A wild turkey has been seen for a few months on the campus of Niles West High School in Skokie, Illinois, a near-north suburb of Chicago, minding his own business in between doors 3 and 6, reports Sophia Lannoye in the school’s student newspaper.
“Most days, we shoo it away,” Sophia quoted the school’s facilities manager, Marcus Holleran, as saying. “It flies up into the trees, and then it comes back the next day and just kind of hangs out. So we’re seeing it as our school mascot, so we’re going to leave it be.”
It’s only a slight hazard for traffic on Oakton Street and other roads near the school, and social media reveals that some school groups and families have taken a liking to the bird.
“Right now, we are in the middle of a production where our students are directing one-act plays, and some of them have been rehearsing up in the auditorium balcony,” the school’s theater director, Samuel Rosenfeld, told the paper.
“One day, I was headed up there to lock up, and [some] of my students who were rehearsing up there were like, ‘Did you see the turkey?’ And I was like, ‘No, I haven’t seen the turkey. What turkey?’ So we ran up to the auditorium balcony, and right by the art gallery up there, there’s a little overhang that overlooks door 1. And the turkey was up there sitting, looking like Batman perching out over Gotham City. But it was the Niles West parking lot.”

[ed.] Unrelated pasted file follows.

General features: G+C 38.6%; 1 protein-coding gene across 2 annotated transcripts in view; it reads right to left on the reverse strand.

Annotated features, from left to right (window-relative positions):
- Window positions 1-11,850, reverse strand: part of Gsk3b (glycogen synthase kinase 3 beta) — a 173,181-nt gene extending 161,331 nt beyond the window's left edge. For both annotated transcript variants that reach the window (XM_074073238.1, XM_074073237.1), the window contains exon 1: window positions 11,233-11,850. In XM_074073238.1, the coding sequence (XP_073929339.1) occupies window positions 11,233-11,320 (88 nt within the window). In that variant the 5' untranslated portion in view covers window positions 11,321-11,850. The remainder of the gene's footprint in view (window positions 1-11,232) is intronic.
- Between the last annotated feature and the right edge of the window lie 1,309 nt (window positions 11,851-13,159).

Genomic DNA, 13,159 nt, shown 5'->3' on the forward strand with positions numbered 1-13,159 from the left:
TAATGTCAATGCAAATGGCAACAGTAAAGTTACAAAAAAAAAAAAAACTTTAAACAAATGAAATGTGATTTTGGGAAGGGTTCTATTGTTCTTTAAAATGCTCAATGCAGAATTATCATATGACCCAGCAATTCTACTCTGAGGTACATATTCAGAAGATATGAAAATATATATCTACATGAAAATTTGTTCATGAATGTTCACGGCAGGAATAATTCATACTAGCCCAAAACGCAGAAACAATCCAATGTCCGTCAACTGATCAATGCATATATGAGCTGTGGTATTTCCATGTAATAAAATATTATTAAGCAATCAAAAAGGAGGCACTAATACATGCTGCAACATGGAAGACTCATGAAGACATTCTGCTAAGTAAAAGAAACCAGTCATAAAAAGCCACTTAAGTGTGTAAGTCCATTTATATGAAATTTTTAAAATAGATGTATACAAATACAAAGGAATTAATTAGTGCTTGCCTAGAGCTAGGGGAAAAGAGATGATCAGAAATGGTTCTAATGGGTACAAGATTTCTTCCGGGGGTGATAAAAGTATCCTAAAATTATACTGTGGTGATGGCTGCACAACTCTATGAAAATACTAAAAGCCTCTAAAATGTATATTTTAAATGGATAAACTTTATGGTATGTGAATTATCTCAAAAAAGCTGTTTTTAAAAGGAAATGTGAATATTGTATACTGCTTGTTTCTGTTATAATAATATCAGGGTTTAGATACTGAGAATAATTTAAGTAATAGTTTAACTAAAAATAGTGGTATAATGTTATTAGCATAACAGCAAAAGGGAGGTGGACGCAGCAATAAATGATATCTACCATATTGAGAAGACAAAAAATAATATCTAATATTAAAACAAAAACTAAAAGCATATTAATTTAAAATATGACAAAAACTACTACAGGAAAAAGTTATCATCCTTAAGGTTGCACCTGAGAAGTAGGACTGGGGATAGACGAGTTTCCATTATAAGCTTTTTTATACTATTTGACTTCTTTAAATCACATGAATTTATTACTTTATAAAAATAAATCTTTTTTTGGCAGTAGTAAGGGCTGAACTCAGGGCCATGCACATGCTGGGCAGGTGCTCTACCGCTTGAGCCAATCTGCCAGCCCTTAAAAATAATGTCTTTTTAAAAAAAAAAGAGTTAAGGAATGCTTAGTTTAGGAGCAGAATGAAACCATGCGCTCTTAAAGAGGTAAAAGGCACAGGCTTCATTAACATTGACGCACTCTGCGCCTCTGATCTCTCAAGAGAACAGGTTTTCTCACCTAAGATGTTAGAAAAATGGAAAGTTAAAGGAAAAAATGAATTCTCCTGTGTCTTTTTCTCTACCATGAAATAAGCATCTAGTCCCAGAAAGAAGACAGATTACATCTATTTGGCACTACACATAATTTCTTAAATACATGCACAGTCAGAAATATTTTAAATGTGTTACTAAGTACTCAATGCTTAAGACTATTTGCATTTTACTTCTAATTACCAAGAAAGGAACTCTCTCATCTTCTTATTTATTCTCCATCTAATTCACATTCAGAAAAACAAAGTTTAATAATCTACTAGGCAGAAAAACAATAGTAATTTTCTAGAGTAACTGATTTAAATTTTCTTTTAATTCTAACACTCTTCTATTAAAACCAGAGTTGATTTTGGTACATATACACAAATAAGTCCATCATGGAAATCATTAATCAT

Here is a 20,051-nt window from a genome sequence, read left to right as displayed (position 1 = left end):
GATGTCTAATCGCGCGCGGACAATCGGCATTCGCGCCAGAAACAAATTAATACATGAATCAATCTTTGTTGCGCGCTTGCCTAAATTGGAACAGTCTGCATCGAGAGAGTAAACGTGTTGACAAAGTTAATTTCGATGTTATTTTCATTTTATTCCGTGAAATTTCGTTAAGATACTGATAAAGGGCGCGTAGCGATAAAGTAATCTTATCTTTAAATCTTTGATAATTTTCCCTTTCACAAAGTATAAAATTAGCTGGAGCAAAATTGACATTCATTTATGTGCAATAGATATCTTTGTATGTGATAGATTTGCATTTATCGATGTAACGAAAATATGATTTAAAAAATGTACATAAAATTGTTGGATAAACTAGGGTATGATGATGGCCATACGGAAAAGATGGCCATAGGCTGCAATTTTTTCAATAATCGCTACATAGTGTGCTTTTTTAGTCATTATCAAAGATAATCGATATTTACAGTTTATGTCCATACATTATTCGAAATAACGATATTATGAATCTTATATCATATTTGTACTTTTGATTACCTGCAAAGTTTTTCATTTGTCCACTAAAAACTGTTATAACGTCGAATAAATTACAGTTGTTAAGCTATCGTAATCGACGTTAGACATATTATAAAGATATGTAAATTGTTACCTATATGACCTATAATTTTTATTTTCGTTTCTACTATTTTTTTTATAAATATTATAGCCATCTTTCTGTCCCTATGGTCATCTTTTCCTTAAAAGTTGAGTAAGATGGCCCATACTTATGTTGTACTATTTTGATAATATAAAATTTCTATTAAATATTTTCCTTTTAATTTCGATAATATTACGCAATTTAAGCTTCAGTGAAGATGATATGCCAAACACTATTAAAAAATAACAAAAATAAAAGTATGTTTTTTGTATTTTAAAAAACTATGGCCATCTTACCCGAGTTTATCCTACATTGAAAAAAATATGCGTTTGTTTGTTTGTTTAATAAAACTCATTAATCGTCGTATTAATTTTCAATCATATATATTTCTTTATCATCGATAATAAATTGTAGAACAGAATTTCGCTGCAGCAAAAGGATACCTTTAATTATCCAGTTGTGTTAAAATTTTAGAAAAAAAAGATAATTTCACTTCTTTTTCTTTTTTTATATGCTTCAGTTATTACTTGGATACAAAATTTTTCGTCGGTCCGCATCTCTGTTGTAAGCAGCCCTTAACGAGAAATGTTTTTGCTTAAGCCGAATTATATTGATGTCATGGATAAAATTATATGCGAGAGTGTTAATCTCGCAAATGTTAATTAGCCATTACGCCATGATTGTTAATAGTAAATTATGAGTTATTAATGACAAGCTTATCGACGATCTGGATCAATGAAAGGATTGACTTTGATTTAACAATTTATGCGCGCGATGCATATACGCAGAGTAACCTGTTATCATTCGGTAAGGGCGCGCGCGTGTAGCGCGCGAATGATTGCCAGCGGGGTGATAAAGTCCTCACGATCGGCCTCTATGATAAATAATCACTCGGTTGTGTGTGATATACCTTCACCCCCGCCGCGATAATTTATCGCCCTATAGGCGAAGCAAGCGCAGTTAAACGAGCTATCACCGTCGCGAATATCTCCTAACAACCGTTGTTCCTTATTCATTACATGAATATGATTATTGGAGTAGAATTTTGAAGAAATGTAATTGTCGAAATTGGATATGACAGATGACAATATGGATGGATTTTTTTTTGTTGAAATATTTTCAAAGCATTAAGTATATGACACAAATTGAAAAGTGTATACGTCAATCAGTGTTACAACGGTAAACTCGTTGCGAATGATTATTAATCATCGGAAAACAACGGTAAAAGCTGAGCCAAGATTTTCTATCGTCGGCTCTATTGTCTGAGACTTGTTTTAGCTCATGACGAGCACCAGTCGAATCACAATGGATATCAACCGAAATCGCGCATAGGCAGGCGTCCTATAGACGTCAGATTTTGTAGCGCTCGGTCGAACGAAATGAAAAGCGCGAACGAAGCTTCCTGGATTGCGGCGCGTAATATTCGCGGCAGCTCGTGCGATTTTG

The 2022 Festival of One-Act Plays runs Thursday through Saturday, December 15–17, at Niles West.
Plea for the Bird
The wild turkey is on a comeback, and it’s a conservation success story, the Chicago Tribune reported. Wild turkeys were once plentiful in Illinois but were almost wiped out due to hunting. Efforts in the mid-20th century by state and private conservation groups reintroduced them, and their populations are now stable.
As for the fate of the Niles West turkey, the meat is dry anyway and is actually the least favorite Thanksgiving dish for at least one student at Naperville Central High School in Chicago’s far-western suburbs.
In an article with no by-line, students suggest in the Central Times that some people probably “struggle to swallow the flavorless bird that didn’t have to die for such an awful cause. The only people able to choke down turkey are clearly using the dark arts. They are in line with Pavlov’s dog, hoping for sustenance no matter the flavor. It is not the 1600s. Let’s move on.”
The US Humane Society provides some advice about handling wild turkeys in populated areas. “Killing nuisance turkeys is cruel and doesn’t solve the problem (more turkeys will just take their place),” the organization writes before suggesting effective, non-lethal ways to get rid of wild turkeys that may become unwanted.